You now have a .NET COM component that can be consumed from any COM client. There is a lot more capability in .NET and the runtime to perform far more complex COM interoperability than the assembly described here but the same approach applies.
In the references dialog box of a project in VB6, you can see createtxt.dll, now available to COM. Note the Location value of the type library below.
In the Registry Editor (regedit.exe command) it is there below.
Step 3: Create the DTS in SQL Server.
>> Open up Enterprise Manager
>> Highlight the Data Transformation Services node of the local server
>> Right-click to see the context menu
>> Click on New Package to create a new DTS Package.
>> Click on the ActiveX Script Task button to create a script task for our package.
The ActiveX Script Properties dialog will appear as below.
>> Paste the following code into the scripting pane on the right.
>> Click OK at the bottom to exit this dialog.
obj = CreateObject("nscreatetxt.clscreatetxt")
>> Click the Package menu tab as below.
>> Click the Execute item to see the successful notification below. Check the Write permissions to write to the chosen path as below.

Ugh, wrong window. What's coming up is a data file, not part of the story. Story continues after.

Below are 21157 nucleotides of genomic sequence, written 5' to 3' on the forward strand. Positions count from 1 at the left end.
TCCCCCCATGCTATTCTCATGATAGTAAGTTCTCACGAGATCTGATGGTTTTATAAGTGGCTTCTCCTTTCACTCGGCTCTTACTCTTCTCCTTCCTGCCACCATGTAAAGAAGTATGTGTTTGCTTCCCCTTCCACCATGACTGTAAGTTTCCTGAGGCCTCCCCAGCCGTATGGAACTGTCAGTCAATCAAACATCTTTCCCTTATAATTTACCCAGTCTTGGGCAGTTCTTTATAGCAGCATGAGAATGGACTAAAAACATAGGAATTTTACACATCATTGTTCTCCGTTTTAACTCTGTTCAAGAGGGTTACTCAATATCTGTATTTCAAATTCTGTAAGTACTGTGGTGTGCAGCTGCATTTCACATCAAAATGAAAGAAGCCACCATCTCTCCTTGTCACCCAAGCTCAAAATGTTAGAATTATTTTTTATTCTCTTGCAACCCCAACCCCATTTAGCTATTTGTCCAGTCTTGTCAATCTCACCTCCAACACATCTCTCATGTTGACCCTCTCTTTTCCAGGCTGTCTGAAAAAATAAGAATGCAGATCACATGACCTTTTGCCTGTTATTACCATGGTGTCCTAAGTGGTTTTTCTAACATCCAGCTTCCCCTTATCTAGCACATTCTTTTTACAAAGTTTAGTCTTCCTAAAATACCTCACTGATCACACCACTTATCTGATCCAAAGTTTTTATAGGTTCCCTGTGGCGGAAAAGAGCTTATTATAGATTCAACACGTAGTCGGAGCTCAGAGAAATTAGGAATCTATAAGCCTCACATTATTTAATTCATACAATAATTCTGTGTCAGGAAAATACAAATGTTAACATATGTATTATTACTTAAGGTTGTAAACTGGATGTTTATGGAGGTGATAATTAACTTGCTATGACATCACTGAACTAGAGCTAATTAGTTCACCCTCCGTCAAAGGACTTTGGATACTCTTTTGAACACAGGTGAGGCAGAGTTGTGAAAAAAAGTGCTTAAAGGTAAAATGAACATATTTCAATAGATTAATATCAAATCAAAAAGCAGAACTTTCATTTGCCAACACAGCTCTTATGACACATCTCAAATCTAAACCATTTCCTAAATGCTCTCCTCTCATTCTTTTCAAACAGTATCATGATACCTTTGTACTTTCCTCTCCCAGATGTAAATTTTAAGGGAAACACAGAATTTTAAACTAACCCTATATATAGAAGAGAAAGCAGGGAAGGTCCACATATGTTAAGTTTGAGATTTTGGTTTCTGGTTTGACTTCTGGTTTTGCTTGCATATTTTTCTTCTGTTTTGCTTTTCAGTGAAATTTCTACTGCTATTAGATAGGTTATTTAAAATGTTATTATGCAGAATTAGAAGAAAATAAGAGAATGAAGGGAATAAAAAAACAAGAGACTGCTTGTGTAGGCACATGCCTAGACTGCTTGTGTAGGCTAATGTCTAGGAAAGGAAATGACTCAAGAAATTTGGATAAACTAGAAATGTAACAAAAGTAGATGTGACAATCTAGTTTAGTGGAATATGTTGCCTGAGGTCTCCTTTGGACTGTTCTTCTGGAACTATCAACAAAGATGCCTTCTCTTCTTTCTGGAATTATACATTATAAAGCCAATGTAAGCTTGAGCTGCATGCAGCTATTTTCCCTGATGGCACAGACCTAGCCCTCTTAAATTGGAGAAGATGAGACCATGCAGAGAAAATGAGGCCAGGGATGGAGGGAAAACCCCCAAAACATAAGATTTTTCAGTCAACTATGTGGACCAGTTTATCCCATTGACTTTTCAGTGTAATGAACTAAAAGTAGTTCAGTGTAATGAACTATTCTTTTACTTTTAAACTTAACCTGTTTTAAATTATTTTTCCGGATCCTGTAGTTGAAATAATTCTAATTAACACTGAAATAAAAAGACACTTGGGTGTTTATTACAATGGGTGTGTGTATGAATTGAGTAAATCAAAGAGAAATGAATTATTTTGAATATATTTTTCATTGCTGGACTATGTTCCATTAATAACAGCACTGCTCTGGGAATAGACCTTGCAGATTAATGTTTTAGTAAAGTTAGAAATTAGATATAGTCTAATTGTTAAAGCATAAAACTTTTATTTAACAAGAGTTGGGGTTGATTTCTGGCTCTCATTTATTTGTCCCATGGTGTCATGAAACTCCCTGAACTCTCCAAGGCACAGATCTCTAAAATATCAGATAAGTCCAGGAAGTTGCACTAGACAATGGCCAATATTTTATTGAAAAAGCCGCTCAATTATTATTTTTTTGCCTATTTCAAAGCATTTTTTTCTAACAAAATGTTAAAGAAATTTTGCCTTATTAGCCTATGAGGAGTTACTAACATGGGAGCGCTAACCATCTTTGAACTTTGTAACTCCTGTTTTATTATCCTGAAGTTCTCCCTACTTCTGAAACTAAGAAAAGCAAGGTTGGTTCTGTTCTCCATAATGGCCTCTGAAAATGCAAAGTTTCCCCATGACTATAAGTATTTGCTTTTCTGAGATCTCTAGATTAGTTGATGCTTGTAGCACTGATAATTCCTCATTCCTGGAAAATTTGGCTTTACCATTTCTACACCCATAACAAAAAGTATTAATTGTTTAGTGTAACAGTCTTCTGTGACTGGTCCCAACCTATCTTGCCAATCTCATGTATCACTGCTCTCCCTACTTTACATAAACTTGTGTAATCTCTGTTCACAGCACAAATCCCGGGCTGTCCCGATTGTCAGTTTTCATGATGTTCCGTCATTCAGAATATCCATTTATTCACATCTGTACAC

>> Click OK to exit the Package Execution Results dialog box.
>> Click the Done button at the bottom to exit the Executing Package dialog.
See the Package Execution Results dialog.
>> Click the Package menu item to see its context menu.
>> Click the Save item to see the Save DTS Package dialog.
>> Name the package.
>> Click OK to save and exit the Save DTS Package dialog.
>> Now exit the DTS Package screen.
You will now see the newly named package in the Local Packages pane on the right.
Step 4: Schedule the package and create the SQL Server Job.
>> Select the new package, right-click, and click on the Schedule Package... item in the context menu.
The Edit Recurring Job Schedule dialog will appear.
>> Edit the new package appropriately and click OK to exit.
>> Proceed to the Jobs node, right-click and click Refresh.
When you schedule a DTS package in the above manner, a Job is created for you automatically in SQL Server. You can now see the newly created Job in the Jobs pane on the right.
You may edit the Job at any time by selecting the name of the Job, right-click, and click on the Properties item. The edit dialog, shown below, will pop up to edit appropriately.
The Job edit dialog box with its four tabs will appear after clicking on Properties.
The assembly here is very simple, i.e. creating a .txt file on the local machine. But one can quickly see the processing power here. The complexity and power lie in the requirements of the application. When ready to deploy this to a production SQL Server, the .NET Framework SDK must be installed on the server in order to access the .NET commands to build the assembly. Duplicate all these steps on the production server to deploy. An installation package could be created for deployment, but that is another article.